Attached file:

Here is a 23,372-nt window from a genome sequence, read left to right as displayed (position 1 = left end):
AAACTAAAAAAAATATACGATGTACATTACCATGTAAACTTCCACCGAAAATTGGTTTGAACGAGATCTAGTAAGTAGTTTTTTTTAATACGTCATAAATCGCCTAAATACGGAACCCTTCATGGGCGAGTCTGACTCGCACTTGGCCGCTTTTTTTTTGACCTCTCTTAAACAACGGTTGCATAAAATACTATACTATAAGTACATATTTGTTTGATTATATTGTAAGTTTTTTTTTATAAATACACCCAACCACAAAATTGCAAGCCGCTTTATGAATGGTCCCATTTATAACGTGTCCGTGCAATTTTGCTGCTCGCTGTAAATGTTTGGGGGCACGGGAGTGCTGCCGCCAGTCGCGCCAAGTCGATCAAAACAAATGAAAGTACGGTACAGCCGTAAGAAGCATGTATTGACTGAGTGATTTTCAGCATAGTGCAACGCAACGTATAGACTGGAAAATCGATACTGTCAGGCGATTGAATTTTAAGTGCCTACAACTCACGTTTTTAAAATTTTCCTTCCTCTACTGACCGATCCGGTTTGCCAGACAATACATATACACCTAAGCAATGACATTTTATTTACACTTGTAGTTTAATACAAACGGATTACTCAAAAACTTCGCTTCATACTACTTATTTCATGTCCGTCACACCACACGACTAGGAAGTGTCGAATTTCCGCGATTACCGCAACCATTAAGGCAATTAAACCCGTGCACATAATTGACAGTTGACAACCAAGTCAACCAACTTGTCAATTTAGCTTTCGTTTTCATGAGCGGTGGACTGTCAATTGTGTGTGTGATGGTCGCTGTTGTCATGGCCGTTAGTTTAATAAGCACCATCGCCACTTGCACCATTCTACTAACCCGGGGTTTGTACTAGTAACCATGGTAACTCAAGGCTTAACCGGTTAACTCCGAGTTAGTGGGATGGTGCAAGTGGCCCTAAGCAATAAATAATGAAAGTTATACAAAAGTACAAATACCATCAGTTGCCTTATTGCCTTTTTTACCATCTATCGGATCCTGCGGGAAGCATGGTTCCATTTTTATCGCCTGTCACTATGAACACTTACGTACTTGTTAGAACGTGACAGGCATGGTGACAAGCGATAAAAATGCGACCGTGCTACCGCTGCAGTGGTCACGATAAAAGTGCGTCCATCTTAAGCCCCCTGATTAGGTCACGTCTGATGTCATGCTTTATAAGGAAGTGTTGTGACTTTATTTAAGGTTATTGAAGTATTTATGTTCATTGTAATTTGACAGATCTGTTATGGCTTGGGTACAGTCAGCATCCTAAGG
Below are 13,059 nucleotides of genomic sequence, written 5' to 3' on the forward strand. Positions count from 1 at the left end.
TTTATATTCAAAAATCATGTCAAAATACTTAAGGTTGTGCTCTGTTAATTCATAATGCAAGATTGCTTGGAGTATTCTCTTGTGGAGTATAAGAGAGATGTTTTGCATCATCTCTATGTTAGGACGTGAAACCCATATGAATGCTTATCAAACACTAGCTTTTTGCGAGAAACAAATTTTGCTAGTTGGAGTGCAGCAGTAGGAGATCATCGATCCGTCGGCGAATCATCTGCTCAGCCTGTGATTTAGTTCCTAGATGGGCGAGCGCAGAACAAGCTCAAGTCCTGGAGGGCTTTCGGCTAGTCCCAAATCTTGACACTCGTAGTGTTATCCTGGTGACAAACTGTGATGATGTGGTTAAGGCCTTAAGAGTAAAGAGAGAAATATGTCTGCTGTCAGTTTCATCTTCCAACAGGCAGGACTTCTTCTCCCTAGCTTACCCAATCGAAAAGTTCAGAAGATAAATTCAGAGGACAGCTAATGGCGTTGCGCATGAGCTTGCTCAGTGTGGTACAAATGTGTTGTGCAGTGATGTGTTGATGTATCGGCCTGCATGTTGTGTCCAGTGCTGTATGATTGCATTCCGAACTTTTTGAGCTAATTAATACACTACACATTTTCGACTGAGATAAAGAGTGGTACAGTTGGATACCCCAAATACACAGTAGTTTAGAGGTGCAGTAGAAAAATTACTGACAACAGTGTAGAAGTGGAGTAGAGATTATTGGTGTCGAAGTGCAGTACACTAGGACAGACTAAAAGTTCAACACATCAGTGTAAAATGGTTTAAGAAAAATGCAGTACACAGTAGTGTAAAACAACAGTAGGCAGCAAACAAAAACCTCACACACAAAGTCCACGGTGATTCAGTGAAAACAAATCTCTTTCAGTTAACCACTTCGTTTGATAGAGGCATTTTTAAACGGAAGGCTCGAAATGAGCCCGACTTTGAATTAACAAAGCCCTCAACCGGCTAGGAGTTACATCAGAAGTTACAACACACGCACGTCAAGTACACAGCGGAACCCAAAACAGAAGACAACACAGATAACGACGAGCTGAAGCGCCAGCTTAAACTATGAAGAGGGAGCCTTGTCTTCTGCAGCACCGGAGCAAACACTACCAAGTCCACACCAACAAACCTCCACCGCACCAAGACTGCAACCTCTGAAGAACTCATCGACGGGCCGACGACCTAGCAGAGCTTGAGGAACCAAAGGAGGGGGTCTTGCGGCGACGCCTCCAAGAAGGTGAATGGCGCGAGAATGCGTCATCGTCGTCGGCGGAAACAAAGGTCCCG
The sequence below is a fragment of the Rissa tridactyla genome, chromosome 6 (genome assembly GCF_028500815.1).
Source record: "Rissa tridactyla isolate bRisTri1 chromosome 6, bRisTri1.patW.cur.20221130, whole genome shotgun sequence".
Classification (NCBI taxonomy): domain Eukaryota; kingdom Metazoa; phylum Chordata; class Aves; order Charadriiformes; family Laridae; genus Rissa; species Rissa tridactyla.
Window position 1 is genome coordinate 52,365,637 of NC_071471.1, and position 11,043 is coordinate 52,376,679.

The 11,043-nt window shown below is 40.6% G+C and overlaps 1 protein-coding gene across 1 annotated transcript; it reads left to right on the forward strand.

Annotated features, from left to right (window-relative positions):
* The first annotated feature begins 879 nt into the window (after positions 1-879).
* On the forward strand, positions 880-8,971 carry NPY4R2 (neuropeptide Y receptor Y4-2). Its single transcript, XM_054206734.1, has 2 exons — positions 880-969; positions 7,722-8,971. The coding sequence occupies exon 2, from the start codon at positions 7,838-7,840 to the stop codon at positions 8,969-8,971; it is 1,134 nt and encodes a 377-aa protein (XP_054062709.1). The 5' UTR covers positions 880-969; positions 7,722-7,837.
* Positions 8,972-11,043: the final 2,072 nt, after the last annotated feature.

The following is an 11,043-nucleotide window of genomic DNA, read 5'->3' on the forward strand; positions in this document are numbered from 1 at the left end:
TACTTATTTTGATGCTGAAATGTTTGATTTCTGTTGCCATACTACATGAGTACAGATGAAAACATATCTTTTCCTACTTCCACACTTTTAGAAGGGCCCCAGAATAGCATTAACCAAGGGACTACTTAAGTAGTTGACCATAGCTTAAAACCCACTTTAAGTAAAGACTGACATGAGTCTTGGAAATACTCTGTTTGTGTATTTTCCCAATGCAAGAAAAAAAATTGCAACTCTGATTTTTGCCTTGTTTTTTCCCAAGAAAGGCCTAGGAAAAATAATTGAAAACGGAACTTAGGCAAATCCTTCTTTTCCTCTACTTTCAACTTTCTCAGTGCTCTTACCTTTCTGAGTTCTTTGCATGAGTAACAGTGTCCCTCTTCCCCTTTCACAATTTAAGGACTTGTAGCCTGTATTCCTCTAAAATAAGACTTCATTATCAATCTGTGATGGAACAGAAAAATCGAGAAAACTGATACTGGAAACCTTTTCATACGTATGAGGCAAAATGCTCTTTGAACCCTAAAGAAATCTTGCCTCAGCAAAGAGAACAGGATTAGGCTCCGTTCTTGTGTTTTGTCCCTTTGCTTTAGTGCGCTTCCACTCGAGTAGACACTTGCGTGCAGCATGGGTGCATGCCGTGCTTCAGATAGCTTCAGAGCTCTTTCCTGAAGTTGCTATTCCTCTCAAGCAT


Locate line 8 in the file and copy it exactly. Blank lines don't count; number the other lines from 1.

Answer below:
Window position 1 is genome coordinate 52,365,637 of NC_071471.1, and position 11,043 is coordinate 52,376,679.